Bone Cancer: Rare Procedure Can Save
Life and Limb
For patients with a rare type of bone cancer, a procedure called total femur replacement can be life-saving and limb-sparing. Physicians at Froedtert & Medical College of Wisconsin are among a small handful of doctors in the state who perform this unusual operation.
Hip to KneeAccording to David King, MD, Medical College of Wisconsin orthopedic oncologist, cancer in the femur (thigh bone) is usually confined to a single tumor. In rare cases, however, the cancer can spread through the entire bone. Twenty-five years ago, says Dr. King, treatment options were limited. In extreme situations, the only choice was amputation. In other cases, doctors could replace the femur with a donor bone, or allograft. The drawback is that allografts normally weaken and fail after about ten years.
Total femur replacement became an option in the early 1980s. In this procedure, surgeons remove the entire thigh bone and replace it with a metal prosthesis. The implant includes a total knee replacement and a partial or total hip replacement.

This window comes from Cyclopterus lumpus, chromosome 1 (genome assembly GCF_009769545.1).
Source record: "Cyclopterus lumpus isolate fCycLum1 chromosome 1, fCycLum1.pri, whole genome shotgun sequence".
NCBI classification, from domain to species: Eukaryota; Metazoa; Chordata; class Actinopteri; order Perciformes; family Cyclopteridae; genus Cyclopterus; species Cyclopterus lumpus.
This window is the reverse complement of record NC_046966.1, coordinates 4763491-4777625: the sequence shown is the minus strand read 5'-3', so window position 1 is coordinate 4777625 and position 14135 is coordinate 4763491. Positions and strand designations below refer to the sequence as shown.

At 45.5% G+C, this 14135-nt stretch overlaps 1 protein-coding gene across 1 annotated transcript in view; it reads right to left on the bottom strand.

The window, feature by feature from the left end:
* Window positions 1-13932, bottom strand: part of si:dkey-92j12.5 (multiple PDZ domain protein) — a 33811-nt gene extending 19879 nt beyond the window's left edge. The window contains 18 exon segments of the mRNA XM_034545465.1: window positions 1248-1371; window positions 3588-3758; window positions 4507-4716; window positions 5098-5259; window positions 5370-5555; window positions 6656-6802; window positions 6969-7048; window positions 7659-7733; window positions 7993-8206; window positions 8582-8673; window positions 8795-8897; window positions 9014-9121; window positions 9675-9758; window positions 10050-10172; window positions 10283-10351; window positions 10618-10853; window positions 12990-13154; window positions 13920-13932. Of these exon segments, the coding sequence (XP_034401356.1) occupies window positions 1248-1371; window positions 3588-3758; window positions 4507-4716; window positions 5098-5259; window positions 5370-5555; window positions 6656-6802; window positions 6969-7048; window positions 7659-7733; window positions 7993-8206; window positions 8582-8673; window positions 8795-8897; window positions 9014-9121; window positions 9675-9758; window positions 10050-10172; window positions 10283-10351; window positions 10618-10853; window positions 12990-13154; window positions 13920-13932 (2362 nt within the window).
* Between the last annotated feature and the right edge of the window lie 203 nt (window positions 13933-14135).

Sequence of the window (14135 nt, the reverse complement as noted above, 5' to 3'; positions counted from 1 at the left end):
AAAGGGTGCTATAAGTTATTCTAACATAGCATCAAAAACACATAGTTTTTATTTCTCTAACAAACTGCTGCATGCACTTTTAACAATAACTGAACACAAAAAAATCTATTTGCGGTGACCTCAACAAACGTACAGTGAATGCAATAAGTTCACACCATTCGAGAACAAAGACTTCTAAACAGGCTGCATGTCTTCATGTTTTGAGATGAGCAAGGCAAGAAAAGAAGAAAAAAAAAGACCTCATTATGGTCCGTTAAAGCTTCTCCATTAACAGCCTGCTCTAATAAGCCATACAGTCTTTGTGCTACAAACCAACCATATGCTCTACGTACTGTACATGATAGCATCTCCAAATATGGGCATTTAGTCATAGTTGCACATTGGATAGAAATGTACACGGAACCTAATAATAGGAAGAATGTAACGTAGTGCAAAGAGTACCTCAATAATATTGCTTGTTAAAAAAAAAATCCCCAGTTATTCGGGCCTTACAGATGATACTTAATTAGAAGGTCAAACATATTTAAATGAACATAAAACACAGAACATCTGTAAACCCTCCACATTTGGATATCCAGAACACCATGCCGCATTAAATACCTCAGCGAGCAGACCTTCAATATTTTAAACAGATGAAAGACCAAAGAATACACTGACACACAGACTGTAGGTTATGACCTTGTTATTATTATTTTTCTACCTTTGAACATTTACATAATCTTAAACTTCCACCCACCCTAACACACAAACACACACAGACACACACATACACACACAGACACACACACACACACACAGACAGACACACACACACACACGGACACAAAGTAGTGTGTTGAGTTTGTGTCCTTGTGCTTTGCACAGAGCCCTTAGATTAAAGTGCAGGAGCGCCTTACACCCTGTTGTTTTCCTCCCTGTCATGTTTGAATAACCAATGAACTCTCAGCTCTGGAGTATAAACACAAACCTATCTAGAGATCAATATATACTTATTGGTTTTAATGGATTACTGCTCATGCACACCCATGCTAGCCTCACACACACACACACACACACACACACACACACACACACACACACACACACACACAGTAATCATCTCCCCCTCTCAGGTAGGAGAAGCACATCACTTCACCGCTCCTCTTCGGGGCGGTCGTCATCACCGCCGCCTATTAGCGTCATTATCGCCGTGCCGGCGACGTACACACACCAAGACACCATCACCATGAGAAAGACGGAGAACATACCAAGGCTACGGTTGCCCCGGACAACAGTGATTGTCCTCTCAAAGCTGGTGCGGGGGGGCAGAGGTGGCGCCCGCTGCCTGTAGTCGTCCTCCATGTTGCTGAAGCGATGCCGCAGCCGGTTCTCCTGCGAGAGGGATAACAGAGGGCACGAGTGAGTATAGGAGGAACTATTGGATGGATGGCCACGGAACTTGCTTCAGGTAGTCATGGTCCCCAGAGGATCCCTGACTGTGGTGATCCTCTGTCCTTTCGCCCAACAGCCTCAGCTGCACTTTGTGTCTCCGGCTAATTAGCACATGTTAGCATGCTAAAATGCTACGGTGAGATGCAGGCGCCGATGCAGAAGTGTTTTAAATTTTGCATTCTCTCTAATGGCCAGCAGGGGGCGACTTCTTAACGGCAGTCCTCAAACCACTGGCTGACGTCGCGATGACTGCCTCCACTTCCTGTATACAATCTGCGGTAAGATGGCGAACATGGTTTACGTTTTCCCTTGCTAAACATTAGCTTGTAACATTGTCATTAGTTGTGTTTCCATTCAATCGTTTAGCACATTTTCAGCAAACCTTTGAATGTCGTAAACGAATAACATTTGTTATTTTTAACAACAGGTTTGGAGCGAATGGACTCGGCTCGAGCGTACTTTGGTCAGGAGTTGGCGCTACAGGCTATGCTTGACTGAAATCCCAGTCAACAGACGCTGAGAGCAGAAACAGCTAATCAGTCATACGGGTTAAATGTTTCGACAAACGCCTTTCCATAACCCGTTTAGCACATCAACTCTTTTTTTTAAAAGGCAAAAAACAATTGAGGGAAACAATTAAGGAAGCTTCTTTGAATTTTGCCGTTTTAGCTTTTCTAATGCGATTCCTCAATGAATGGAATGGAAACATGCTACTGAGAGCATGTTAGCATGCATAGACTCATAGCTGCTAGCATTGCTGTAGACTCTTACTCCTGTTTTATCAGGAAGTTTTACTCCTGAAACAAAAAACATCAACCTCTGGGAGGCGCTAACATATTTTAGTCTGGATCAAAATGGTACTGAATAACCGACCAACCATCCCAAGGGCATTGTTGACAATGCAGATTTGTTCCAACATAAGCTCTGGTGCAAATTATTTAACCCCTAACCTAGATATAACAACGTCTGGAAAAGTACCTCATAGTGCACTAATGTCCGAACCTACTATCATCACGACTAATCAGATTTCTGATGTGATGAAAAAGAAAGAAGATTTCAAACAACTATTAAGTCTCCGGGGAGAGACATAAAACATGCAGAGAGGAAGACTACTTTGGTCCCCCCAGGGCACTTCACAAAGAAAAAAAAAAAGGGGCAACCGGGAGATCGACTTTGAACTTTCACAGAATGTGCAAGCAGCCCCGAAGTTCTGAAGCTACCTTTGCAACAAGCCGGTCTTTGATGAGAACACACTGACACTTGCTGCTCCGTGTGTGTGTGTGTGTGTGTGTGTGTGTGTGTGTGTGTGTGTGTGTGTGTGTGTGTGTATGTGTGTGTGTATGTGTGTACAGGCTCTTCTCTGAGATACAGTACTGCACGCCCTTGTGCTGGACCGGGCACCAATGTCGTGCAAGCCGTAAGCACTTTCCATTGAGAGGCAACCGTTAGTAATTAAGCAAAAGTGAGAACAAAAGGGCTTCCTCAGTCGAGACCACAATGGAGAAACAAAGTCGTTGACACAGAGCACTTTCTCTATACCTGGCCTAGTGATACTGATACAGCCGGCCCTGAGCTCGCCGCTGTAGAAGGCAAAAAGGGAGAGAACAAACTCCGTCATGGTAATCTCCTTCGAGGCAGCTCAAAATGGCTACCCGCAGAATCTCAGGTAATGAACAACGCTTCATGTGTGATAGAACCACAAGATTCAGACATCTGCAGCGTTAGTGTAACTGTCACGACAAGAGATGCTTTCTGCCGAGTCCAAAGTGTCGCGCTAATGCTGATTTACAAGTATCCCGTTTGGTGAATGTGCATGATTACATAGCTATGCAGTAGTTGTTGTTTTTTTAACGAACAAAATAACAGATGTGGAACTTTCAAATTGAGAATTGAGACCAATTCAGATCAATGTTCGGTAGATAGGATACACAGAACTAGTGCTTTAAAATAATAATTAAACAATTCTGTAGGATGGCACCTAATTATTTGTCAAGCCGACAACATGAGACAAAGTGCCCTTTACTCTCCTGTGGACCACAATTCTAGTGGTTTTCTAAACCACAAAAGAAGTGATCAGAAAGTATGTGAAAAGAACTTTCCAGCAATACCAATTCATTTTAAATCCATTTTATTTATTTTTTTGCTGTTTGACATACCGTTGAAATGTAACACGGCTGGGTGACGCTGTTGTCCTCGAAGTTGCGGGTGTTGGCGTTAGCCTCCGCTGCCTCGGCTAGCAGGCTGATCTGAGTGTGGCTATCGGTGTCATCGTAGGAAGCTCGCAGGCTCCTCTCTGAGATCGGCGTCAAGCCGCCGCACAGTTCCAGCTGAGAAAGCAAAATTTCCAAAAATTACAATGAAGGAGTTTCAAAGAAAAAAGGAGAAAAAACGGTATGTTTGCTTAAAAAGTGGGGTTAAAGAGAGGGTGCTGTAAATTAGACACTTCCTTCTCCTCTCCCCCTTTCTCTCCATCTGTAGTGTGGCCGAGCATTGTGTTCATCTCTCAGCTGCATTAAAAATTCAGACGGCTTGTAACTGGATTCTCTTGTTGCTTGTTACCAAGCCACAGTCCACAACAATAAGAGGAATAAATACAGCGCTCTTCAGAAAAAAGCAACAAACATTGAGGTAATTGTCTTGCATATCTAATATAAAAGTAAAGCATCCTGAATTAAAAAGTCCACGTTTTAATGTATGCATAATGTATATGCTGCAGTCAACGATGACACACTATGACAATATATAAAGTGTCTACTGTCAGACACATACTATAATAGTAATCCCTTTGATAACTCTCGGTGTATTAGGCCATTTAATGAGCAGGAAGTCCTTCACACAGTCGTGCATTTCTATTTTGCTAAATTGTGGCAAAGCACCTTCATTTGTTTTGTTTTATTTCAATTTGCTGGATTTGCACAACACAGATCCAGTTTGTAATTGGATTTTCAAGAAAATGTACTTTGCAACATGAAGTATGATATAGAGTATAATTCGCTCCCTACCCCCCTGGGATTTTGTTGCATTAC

“The nice thing about total femur replacement is that the patient can put his or her full weight on the leg right away,” notes Dr. King. “You can walk the day after surgery.” Best of all, the prosthesis is durable — King says femur replacements have held up very well over a decade and more.
Custom-Made For Each PatientThe first total femur replacements were custom-made for each patient. Starting in the1990s, says Dr. King, manufacturers introduced modular systems that can be adjusted to the patient’s individual anatomy.
In addition to Dr. King, the bone and soft tissue cancer group at Froedtert & Medical College of Wisconsin includes Medical College of Wisconsin Orthopedic Oncologist Donald Hackbarth, MD.
Source: Froedtert Today
Date: November 2004